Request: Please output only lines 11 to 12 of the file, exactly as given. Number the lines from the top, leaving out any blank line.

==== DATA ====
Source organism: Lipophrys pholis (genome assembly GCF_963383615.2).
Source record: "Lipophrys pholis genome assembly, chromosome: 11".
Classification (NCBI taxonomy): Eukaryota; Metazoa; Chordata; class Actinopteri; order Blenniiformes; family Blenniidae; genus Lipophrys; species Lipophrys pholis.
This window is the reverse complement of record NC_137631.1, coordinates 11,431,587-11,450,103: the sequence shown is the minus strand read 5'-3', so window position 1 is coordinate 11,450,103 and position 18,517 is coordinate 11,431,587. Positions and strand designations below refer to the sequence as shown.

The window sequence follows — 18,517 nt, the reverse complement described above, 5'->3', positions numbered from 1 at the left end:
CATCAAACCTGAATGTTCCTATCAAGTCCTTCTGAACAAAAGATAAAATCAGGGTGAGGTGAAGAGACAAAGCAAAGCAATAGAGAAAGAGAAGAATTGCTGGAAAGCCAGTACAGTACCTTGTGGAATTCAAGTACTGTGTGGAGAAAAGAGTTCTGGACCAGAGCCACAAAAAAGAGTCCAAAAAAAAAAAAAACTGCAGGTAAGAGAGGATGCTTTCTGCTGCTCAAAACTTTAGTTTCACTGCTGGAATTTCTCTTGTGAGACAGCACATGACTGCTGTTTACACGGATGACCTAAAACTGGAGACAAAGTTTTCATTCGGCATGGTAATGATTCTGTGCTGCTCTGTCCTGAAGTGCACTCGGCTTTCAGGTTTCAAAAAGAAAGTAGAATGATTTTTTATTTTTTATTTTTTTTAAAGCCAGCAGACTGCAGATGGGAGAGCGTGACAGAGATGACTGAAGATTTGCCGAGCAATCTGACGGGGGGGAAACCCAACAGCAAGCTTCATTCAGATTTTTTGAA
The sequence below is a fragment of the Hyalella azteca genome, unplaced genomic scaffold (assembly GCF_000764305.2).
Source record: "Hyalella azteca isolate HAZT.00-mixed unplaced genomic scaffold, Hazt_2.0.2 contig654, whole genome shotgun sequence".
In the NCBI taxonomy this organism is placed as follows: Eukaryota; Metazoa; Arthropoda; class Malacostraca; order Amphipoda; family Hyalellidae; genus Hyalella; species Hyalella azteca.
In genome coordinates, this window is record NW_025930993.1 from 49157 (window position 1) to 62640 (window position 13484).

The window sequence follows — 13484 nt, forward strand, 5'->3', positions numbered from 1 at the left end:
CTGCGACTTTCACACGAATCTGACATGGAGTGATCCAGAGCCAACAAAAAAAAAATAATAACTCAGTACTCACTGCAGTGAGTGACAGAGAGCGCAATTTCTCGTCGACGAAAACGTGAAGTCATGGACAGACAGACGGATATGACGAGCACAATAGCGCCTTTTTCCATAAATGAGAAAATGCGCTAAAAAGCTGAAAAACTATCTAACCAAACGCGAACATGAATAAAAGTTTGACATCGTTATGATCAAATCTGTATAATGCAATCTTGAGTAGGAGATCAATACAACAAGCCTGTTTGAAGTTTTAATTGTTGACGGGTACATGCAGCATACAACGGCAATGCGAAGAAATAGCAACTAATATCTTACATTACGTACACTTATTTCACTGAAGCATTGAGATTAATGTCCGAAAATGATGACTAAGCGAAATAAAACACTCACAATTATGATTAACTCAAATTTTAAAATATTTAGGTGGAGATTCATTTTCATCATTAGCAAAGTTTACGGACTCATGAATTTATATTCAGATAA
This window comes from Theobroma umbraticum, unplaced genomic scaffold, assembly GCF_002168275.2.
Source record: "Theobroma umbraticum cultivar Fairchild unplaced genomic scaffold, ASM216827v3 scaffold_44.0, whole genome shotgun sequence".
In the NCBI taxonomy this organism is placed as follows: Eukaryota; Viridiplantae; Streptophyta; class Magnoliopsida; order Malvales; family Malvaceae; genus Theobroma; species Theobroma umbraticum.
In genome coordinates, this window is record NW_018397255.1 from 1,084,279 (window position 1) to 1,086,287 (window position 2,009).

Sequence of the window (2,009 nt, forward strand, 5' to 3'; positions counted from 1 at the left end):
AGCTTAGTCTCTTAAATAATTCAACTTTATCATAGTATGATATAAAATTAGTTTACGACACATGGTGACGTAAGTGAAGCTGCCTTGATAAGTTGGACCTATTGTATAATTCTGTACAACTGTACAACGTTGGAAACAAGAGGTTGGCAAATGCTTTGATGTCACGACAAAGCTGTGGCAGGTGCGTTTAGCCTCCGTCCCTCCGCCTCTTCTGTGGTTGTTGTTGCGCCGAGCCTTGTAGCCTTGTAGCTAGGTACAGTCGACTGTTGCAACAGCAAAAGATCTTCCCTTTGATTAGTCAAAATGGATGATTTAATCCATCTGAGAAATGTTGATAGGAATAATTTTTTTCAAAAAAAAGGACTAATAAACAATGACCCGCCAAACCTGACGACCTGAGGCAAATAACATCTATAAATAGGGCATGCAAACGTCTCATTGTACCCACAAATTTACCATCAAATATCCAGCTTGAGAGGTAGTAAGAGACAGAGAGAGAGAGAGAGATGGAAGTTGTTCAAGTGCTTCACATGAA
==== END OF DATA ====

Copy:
The window sequence follows — 13484 nt, forward strand, 5'->3', positions numbered from 1 at the left end:
CTGCGACTTTCACACGAATCTGACATGGAGTGATCCAGAGCCAACAAAAAAAAAATAATAACTCAGTACTCACTGCAGTGAGTGACAGAGAGCGCAATTTCTCGTCGACGAAAACGTGAAGTCATGGACAGACAGACGGATATGACGAGCACAATAGCGCCTTTTTCCATAAATGAGAAAATGCGCTAAAAAGCTGAAAAACTATCTAACCAAACGCGAACATGAATAAAAGTTTGACATCGTTATGATCAAATCTGTATAATGCAATCTTGAGTAGGAGATCAATACAACAAGCCTGTTTGAAGTTTTAATTGTTGACGGGTACATGCAGCATACAACGGCAATGCGAAGAAATAGCAACTAATATCTTACATTACGTACACTTATTTCACTGAAGCATTGAGATTAATGTCCGAAAATGATGACTAAGCGAAATAAAACACTCACAATTATGATTAACTCAAATTTTAAAATATTTAGGTGGAGATTCATTTTCATCATTAGCAAAGTTTACGGACTCATGAATTTATATTCAGATAA